Miniature chickens

Chicks up closeIt’s been quite a week on the Smallholdings, with five chicks currently warming themselves, eating crumb, drinking water and dashing around in their brooder and another smaller two in our Blue Peter-style plastic box version, also under a lamp, but still dining on mashed up hard-boiled yolk and white. They are, hopefully, just a little behind their older siblings – I noticed that the pair had also started feathering up, which is a good sign.

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Hopefully, in a matter of months, our brood of seven chicks will grow into magnificent Ixworths like this fine specimen

To think that when James hatched them out they looked bedraggled and helpless, lying on the floor of the incubator is incredible – they now seem to be fully functioning miniature Ixworths now. When I had a little time to reflect on the whole process, I thought how lovely it was that the eggs from our flock of hybrids are sustaining the new deliveries in the first few days of their lives – and us, our friends and family, of course! I’m now looking forward to a weekend of chick-watching (among other doing things, of course!).

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Operation hatch: A life too short

The famous five get acquainted with the new feeder
The famous five get acquainted with the new feeder

Sadly, the smallest chick was looking very weak last night and despite our optimism, his abnormal abdomen and tiny body were clearly causing problems. We hand-fed him some hard-boiled egg, which was eaten reluctantly, and we noticed he was either lying down, standing shakily or staggering about. My mother came to see the brood and have some supper with us, so while I prepared our food she continued to try to give him, and the other, stronger late-comers, a little nourishment. Later, we de-pasted the bigger chicks in the main brooder however (two or three had slightly messy vents), with James cupping each in his hand so their fluffy yellow bottoms facing me, I washed the minuscule droppings away with damp, warm cotton wool. We looked in on the little guy and it was obvious that he was suffering and that he’d only become worse. The sturdier pair also seemed to be picking on him and the thought of him being bullied while being so defenceless was too much to bear. James, Mum and I were all in agreement that ending his life was the kindest thing to do. Thankfully, James is able to perform such tasks – I would like to think that if he wasn’t here I could do it, too, but I’m not so sure. At times like that, I always get the feeling that I’m a fraud, not a real henkeeper, let alone smallholder, being unable to put an animal out of its misery. James buried him down at the end if the garden where he would eventually have been kept should he have survived, which I thought was lovely. We had known it was likely that he was wouldn’t live, but you always like to think you can make animals better, so I couldn’t help shedding a few tears over this tiny creature.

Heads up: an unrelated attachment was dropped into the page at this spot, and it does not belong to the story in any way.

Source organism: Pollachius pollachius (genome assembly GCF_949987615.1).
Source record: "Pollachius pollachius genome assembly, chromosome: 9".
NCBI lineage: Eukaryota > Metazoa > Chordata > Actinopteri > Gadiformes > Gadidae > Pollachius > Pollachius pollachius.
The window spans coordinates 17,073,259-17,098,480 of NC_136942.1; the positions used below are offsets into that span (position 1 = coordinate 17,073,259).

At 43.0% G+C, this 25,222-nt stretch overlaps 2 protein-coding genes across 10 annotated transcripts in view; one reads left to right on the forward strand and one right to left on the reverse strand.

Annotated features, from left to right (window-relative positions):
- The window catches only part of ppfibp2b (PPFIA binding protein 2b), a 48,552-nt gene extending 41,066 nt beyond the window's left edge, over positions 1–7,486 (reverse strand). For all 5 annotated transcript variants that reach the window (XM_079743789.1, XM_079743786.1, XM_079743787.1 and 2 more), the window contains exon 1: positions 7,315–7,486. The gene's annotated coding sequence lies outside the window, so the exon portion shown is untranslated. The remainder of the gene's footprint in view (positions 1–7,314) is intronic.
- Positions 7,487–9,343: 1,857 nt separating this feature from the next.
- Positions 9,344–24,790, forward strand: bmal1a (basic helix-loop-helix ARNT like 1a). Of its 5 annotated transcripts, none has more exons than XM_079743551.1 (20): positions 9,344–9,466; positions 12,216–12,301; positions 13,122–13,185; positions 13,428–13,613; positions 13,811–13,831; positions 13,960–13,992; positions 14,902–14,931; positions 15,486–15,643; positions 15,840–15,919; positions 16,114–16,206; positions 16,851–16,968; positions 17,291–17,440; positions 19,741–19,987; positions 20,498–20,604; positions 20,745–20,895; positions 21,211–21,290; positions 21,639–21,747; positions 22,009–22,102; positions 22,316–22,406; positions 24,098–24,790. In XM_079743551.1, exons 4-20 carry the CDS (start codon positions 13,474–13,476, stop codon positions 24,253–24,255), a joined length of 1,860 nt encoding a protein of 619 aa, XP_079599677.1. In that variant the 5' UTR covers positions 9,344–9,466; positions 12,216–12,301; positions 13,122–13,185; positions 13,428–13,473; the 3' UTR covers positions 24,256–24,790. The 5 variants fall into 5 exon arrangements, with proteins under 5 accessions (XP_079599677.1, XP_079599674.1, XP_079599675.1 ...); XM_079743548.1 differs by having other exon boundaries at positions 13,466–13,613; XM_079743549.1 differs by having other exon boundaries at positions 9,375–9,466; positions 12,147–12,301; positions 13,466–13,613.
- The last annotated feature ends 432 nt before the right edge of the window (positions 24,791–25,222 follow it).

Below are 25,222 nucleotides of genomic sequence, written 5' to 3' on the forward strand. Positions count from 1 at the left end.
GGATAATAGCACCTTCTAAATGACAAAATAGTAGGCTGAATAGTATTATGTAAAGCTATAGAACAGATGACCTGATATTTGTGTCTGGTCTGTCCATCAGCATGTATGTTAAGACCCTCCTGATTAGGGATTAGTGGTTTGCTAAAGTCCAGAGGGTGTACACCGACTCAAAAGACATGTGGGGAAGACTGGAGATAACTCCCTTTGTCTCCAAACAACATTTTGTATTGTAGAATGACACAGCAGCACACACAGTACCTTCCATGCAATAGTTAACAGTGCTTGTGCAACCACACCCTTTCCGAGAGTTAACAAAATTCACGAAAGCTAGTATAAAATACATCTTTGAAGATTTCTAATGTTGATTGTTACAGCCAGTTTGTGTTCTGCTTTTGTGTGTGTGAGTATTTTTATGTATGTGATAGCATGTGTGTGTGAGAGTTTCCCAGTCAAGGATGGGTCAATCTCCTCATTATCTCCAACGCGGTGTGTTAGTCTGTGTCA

IMG_20140327_061250What is remarkable is the two chicks James took out if their shells (above) seem to be eating well and growing nicely, so although we aren’t assuming they are out of the woods yet, they are lucky to still be with us several days on. I am looking forward to being around more at the weekend and able to check on them regularly. Below is a mini film of the gang of five acquainting themselves with the new chick crumb feeder – they genuinely seem to grow overnight!